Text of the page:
Rick’s Quick Takes for February

Brought to you (mostly) by the letter B! Purchasing links are embedded in the artist/title listing; a sample follows each review.

Dave Bainbridge, To The Far Away: put simply, a thrilling, ravishingly beautiful album. Separated from his fiancée on the eve of their wedding by the COVID pandemic, guitarist/keyboardist Bainbridge focused on the essentials — love and the longing it stirs, the beauty of the world and the changing seasons, the desire for hope and a future. Poet Lynn Caldwell’s words (movingly sung by Sally Minnear and Iain Hornal) capture these themes with rich simplicity, cradled in a lush orchestral blend of rock, prog and Celtic folk. Often evoking the palette of his breakthrough band Iona, Bainbridge and a stellar group of collaborators grab your attention and your heartstrings again and again, whether on the dramatic instrumental “Rain and Sun”, the epic paean to the creative spirit “Ghost Light”, the classically-tinged rhapsody “Infinitude (Region of the Stars)” or the yearning sprint of “Speed Your Journey”. Already one of my favorites of 2022, and recommended without hesitation. (And check out our extensive interview with Dave here.)

Beledo, Seriously Deep: yet another world-class guitarist (oh, and he also plays great piano) making music at the highest level, available to us courtesy of Leonardo Pavkovic’s MoonJune Records! For his sixth album, Urugrayan-born Beledo teams with King Crimson’s Tony Levin on bass and Kenny Grohowski (Brand X, John Zorn) on drums. The extended title track, a classic of European jazz written by bassist Eberhard Weber, unreels wave after wave of yummy Metheny-esque lyricism; “Mama D” (with Botswanan vocalist Kearoma Rantao) bears down for a satisfying taste of Allan Holdsworth-style shredding. Roving between these poles, Beledo, Levin and Grohowski are consistently superb — listening hard to each other, finding exactly the right balance of space and interaction, fire and flow in the five compositions and two improvisations included here. Delightfully melodic and powerfully rhythmic, this is mature, refined jazz-rock that fizzes as it fuses, growing in appeal and stature with every listen.

Black Country, New Road, Ants From Up There: the hot young British band of 2021, BCMR bolted sax and violin onto the standard indie lineup, thickening their slamming post-punk’s impact (while lacing it with a whiff of demented jazz). Ants From Up Here is a head-snapping shift: while single “Chaos Space Marine” is another exhilarating stomp, the band mostly turns down and tunes up, building organic slowburns like “Bread Song”, “Haldern” and the mesmerizing closer “Basketball Shoes” from improvisation, interwoven melodies, folk and minimalist seasonings, and a pin-sharp sense of dynamics. Matching the musical changes, vocalist Isaac Wood leavens his trademark aggression with a wounded melancholy immediately evident in both subject matter and delivery. (Wood left the band just before the album’s release; they plan to continue with all new music and bassist Tyler Hyde singing.) Put it all together, and I hear snatches of everything from 1970s King Crimson to the early-2000s glory days of Arcade Fire and Sufjan Stevens — but ultimately, it sounds like nothing else. This is a riveting set of teetering sonic constructions that can go from a whisper to a scream in a heartbeat, locking together or collapsing into startling moments of raw emotion and rough beauty. Be adventurous and take a chance on this one!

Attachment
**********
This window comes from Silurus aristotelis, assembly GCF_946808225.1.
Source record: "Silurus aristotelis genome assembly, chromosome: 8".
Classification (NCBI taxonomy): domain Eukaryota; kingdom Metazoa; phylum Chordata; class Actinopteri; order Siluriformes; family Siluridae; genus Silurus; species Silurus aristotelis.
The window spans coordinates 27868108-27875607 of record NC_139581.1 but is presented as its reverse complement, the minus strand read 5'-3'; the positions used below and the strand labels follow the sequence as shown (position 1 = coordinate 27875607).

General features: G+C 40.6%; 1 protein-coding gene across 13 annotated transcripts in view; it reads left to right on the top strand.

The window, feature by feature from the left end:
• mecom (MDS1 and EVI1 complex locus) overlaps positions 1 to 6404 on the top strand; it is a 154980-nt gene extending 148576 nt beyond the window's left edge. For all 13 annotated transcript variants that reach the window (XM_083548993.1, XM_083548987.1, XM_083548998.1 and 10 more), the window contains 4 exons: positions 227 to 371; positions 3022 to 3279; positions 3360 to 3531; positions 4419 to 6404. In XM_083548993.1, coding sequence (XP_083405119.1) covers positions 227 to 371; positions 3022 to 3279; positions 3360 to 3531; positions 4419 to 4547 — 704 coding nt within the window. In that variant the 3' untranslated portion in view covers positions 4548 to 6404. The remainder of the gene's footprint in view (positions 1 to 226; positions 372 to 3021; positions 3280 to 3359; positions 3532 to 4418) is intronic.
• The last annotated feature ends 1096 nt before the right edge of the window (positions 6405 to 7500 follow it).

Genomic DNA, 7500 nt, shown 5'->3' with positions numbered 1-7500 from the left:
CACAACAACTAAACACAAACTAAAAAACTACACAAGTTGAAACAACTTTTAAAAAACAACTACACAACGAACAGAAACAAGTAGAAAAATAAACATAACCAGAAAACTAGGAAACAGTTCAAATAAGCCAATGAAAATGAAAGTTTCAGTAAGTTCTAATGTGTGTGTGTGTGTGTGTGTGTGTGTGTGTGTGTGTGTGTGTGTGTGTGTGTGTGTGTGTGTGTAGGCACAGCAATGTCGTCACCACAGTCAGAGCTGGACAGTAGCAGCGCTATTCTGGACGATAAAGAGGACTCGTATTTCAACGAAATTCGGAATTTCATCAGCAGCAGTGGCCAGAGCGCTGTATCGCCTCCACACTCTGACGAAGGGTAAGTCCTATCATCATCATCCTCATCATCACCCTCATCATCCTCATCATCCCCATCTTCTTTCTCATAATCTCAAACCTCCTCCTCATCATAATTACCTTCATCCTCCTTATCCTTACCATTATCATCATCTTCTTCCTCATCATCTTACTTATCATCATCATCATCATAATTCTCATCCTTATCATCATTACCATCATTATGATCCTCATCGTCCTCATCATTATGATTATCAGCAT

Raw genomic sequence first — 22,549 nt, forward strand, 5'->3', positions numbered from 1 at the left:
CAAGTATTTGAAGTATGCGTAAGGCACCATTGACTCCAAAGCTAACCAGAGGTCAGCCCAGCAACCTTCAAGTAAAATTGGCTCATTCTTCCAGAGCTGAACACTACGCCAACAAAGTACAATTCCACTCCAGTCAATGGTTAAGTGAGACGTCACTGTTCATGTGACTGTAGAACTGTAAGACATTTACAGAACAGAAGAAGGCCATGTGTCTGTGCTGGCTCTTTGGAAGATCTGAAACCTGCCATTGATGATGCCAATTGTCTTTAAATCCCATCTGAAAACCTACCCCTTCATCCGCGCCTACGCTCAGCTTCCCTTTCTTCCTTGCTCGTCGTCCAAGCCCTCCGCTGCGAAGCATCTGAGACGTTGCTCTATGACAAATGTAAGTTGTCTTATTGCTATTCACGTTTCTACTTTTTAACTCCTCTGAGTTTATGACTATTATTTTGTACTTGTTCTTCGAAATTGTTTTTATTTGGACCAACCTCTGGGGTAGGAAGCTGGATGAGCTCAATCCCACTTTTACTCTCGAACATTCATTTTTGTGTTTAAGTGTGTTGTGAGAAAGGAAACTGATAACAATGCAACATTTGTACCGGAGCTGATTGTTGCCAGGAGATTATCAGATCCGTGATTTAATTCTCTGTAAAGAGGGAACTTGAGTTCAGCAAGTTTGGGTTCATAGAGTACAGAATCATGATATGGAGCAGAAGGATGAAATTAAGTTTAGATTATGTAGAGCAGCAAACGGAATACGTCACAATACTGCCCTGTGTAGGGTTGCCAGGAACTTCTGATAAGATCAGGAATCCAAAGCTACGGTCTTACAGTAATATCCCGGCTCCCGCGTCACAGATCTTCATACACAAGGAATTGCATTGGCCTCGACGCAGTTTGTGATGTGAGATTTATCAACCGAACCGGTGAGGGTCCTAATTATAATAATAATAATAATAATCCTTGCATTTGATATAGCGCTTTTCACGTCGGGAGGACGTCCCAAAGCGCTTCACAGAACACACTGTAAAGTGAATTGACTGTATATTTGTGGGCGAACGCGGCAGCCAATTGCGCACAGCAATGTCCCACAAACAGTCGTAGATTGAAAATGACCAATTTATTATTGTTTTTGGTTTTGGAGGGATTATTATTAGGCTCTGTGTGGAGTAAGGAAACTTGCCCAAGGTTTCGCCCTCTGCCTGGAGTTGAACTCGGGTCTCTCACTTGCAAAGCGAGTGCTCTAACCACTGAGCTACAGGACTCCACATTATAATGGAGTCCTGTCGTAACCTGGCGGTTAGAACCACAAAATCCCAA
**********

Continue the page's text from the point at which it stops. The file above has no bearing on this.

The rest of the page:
Tim Bowness and Giancarlo Erra, Memories of Machines: back in 2011, the album was called Warm Winter, Bowness & Erra went by the “Memories of Machines” nom de plume, and the music was an irresistible mix of unflinchingly intimate art-rock and lowering ambient backdrops. In the wake of No-Man’s seeming dissolution, it became a firm favorite of mine. Ten years on, original arrangements and track lengths are restored, subtly tweaking and deepening the listening experience; Erra’s textural work is inched forward, gnarlier and a touch edgier in a way that recalls his fine solo album Departure Tapes; and as always, Bowness breaks your heart with his ringing couplets and his stoic voice, whether mourning what’s behind or longing for something better ahead. The two bonus tracks recorded in 2020 fit right in. Late night listening for only the lonely? Possibly — but hey, we’ve all been there, haven’t we?

Mark Kelly, Marillion, Misadventures and Marathons – The Life and Times of Mad Jack: keyboardist Kelly lets loose in a few-holds-barred memoir (coming to us from Big Big Train’s Kingmaker Publishing). Lots of inside scoops about Marillion’s internal dynamics, especially during the tempestuous Fish era, along with an ongoing tale of rapacious music industry shenanigans will make your head spin. All of which vindicates the band taking control of their own destiny via their crowdfunding innovations; Kelly strikes a justifiably proud note on Marillion’s current renaissance, balanced with a disarming candor about both his personal triumphs and his private struggles. It’s a fast paced, engrossing read that fans won’t want to miss and newbies might find the perfect intro to this much-loved, much-maligned band.

— Rick Krueger

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